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Sam Hewitt: Hamburger Buns

Planet Ubuntu - Fri, 2014-05-30 16:00

If you're making hamburgers, buns are needed. You can buy them but they are dead simple to make yourself and (like most homemade bread) they're going to taste far superior to anything that comes off a shelf.

Just in case you wanted my basic (and perfect) hamburger mince recipe to:

Hamburger Recipe

    4 hours of waiting; 10 minutes of work; Makes 8 buns

  • 3 cups all-purpose flour
  • 1 teaspoon salt
  • 1 (1/4 oz) package active dry yeast
  • 1 cup warm water
  • 1 large egg
  • 3 tablespoons butter, melted
  • 3 tablespoons sugar
  • 1 tablespoon milk
  • olive oil
  • 1 egg, beaten
  • 1 tablespoon sesame or poppy seeds, for garnish (optional)
  1. Dissolve the yeast in the warm water with 1/4 of the flour. Let stand until quite foamy.
  2. Whisk together an egg, with the milk, butter & sugar.
  3. Dump the remaining flour and salt into a food processor (or stand mixer with a dough hook).
  4. Add the wet ingredients:
    • If using a food processor, slowly pour in the yeast mixture & the egg-milk mixture and blitz until the mixture comes together into a ball.
    • If using a stand mixer, add the yeast & egg-milk mixtures and run the machine on low for 5-6 minutes.
    If it sticky to the touch add a little more flour.
  5. Dump the dough-mass onto a lightly floured surface and form into a ball.
  6. Coat lightly with olive oil and place in a large bowl. Cover lightly with a towel and let rise until it has doubled in volume –about 2 hours.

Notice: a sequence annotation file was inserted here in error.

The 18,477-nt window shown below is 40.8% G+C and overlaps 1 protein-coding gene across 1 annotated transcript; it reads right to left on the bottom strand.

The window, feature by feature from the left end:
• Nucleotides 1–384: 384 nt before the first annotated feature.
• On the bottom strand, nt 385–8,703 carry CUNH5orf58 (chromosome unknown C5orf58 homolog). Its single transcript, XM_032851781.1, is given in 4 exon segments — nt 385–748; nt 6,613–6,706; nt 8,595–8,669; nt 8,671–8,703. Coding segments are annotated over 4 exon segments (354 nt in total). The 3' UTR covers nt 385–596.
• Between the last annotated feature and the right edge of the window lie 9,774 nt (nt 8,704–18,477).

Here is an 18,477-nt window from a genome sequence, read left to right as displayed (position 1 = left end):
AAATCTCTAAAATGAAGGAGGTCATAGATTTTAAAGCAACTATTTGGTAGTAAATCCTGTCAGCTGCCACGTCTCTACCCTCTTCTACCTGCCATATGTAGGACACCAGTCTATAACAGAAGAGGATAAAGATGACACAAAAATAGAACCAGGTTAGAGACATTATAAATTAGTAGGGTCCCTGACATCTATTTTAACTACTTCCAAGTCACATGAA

7. Transfer risen dough to a lightly floured surface, and flatten a bit to remove any large bubbles.
  8. Form into a large even circle and divide into 8 even pieces. Form each of those into a ball, flatten slightly and place onto a baking sheet lined with parchment paper.
  9. Lightly drape a sheet of plastic wrap over the buns and let rise again for another hour.
  10. Preheat the nearest oven to 375 degrees Fahrenheit (190 Celcius).
  11. Lightly brush all the buns with the beaten egg and sprinkle with sesame or poppy seeds, if using.
  12. Bake for 15-20 minutes until the exteriors are golden brown.
  13. Remove & let cool completely. Slice in half crosswise & serve.

Canonical Design Team: Making responsive: adapting our navigation to small screens (9)

Planet Ubuntu - Fri, 2014-05-30 14:12

This post is part of the series ‘Making responsive‘.

One of the biggest challenges when making the move to responsive was tackling the navigation in This included rethinking not only the main navigation with first, second and third level links, but also a big 3-tier footer and global navigation.

Desktop size main navigation and footer on

1. Brainstorming

Instead of assigning this task to a single UX designer, and with the availability of everyone in the team very tight, we gathered two designers and two UX designers in a room for a few hours for an intensive brainstorming session. The goal of the meeting was to find an initial solution for how our navigation could work in small screens.

We started by analysing examples of small screen navigation from other sites and discussing how they could work (or not) for This was a good way of generating ideas to solve the navigation for our specific case.

Some of the small screen navigation examples we analysed, from left to right: the Guardian, BBC and John Lewis.

We decided to keep to existing common design patterns for small screen navigation rather than trying to think of original solutions, so we stuck with the typical menu icon on the top right with a dropdown on click for the top level links.

Settling on a solution for second and third level navigation was trickier, as we wanted to keep a balance between exposing our content and making the site easy to navigate without the menus getting in the way.